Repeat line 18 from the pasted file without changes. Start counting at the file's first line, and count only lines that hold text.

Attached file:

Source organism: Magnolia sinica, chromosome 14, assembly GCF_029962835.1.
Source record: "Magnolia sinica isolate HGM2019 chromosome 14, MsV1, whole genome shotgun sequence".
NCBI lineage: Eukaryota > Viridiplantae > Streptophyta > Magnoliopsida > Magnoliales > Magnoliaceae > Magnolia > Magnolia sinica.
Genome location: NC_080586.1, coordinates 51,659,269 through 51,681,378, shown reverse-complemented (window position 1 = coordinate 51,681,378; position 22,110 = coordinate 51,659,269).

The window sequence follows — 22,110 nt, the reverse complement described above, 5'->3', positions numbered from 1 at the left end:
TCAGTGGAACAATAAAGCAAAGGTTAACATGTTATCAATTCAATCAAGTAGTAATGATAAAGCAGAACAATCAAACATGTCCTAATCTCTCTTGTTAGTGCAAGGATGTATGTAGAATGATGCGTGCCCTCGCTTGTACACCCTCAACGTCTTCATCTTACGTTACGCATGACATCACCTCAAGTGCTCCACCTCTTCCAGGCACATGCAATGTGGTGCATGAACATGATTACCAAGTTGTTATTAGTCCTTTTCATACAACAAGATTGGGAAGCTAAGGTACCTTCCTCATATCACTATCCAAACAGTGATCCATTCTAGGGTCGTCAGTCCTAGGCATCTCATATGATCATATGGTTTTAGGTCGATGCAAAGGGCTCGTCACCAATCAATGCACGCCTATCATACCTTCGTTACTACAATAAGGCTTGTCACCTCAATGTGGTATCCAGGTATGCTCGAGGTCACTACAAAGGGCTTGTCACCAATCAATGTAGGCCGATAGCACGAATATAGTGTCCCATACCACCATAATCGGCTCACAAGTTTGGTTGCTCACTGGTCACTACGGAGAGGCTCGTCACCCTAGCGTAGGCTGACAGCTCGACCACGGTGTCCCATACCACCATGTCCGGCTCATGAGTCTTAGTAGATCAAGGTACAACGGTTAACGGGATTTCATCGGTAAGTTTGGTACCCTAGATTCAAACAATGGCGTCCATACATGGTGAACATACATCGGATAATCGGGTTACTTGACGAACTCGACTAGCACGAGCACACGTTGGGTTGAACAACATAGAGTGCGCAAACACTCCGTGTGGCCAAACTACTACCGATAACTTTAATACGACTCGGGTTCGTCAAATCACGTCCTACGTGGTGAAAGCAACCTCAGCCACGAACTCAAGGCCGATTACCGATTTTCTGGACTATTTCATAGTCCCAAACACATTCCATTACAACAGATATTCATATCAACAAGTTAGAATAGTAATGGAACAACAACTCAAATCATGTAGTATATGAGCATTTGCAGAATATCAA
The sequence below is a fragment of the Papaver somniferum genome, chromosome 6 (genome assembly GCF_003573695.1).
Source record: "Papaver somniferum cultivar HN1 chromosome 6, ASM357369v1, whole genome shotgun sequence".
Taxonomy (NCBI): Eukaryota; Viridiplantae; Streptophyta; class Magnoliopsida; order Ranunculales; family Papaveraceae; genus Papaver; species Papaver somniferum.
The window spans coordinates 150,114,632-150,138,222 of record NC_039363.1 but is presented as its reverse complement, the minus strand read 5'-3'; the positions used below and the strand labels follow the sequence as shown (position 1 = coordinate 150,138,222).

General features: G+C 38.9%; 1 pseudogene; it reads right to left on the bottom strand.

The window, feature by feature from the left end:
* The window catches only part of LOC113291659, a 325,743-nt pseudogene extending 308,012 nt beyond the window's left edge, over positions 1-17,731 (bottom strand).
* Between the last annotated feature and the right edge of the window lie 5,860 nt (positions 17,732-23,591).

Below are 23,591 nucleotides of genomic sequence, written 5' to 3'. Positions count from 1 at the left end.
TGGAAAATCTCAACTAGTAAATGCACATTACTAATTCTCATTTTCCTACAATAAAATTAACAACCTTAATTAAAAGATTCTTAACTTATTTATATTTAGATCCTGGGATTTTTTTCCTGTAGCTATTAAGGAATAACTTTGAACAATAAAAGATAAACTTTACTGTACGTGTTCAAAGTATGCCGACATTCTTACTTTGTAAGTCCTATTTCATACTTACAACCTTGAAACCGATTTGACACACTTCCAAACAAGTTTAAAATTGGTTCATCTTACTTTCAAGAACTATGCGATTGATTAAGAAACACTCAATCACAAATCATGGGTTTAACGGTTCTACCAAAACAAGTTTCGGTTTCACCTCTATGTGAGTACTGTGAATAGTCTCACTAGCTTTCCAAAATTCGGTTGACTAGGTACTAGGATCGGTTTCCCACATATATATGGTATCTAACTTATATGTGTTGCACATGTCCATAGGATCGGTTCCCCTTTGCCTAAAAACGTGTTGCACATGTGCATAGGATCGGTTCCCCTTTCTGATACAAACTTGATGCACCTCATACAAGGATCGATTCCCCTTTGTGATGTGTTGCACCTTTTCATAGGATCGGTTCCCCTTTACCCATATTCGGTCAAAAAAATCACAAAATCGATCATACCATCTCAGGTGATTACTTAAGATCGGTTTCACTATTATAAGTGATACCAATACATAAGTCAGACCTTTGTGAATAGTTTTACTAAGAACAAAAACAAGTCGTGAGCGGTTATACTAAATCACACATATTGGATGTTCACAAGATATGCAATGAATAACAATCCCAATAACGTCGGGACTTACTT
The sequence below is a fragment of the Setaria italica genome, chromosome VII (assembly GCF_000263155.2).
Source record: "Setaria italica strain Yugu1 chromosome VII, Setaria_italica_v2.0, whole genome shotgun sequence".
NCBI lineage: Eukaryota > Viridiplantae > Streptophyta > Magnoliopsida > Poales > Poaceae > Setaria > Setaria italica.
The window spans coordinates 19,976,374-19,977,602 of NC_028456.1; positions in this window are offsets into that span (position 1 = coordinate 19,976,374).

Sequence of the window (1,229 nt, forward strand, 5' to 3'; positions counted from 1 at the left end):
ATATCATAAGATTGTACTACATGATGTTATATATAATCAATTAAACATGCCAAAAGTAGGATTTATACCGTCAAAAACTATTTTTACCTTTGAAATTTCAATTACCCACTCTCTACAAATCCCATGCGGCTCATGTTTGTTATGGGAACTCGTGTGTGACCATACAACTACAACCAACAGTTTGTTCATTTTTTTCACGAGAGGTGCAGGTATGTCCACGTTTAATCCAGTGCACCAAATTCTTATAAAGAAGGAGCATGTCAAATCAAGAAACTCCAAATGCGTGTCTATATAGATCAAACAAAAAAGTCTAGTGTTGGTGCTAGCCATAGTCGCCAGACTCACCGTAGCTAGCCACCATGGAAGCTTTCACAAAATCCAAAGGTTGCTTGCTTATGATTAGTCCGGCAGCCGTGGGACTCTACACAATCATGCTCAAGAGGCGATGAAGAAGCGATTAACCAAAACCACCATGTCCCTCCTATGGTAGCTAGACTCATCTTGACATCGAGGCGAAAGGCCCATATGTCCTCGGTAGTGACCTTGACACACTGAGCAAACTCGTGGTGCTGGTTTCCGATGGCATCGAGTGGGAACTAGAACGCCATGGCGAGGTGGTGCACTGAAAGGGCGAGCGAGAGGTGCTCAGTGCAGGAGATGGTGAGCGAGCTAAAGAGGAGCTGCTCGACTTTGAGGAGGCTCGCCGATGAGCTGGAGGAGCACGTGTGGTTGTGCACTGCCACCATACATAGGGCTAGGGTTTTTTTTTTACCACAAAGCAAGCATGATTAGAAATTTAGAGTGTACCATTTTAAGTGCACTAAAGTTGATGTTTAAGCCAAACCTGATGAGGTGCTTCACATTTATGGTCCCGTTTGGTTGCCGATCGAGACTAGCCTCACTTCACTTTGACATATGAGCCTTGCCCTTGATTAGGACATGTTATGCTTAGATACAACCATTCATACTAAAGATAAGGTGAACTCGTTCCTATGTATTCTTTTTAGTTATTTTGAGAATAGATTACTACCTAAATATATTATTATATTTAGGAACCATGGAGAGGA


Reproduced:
Source record: "Setaria italica strain Yugu1 chromosome VII, Setaria_italica_v2.0, whole genome shotgun sequence".